And the Arvadite, and the Zemarite, and the Hamathite: and afterward were the families of the Canaanites spread abroad.
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EXPOSITORY (ENGLISH BIBLE)
(34) Zidon is styled his first-born. The name is retained in the well-known town on the coast of Phoenicia, which is accordingly of the highest antiquity among the cities of that region. The Sidonians were reckoned co-extensive with the Phoenicians, and are mentioned by Homer (Iliad 23:743; Odyssey 4:618).
(35) Heth. This tribe dwelt about Hebron and in the mountains around, and perhaps still further north in the districts extending toward the Euphrates Genesis 23:3; Numbers 13:29; Joshua 1:4. Esau took wives from the Hittites Genesis 26:34-35, and some part of the nation existed even after the captivity Ezra 9:1.
(36) the Jebusite has his chief seat in and around Jerusalem, which was called Jebus, from his chief; and the citadel of which was wrested from him only in the time of David 2 Samuel 5:7.
(37) the Amorite was one of the most important and extensive tribes of Kenaan. Five kings of this nation dwelt in the mountains afterward occupied by Judah Genesis 14:7, Genesis 14:13; Numbers 13:29; Joshua 10:5, and two on the east of the Jordon, in Heshbon and Bashan, north of Moab Numbers 21:13; Deuteronomy 4:47. The eastern Amorites were conquered under Moses, the western under Joshua. A remnant of them were made bondsmen by Solomon 1 Kings 9:20. They survived the captivity Ezra 9:1.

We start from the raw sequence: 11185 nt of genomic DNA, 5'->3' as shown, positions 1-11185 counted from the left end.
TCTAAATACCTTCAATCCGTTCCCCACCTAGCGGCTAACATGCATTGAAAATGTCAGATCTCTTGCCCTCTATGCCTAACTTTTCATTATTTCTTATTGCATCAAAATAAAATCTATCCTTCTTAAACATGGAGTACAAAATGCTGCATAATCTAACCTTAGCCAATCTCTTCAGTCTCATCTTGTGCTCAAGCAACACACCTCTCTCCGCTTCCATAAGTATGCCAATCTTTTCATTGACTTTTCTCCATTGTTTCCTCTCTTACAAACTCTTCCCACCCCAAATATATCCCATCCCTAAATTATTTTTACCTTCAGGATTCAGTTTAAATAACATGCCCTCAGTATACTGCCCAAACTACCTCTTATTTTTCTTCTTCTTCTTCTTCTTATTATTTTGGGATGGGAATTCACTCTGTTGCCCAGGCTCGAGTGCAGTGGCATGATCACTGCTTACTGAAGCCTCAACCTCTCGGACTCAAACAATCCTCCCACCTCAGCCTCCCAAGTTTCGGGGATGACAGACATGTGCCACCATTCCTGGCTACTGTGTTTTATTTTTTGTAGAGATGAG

(38) the Girgashite seems to have lain on the west of the Jordan, and the name may be preserved in the reading Γεργεσηνῶν Gergesēnōn, of Matthew 8:28. The town of the Gergesenes is supposed to have been at the southeast of the lake of Gennesaret Genesis 15:21; Deuteronomy 7:1; Joshua 24:11.
(39) the Hivite was found at Shalem, Gibeon, and also at the foot of Hermon and Antilibanus Genesis 34:2; Joshua 9:7; Joshua 11:3; Judges 3:3. The former were also classed under the Amorites Genesis 48:22; 2 Samuel 21:2. With the exception of four cities of the Gibeonites, they were conquered by Joshua Jos 9:17; Joshua 11:3, Joshua 11:19.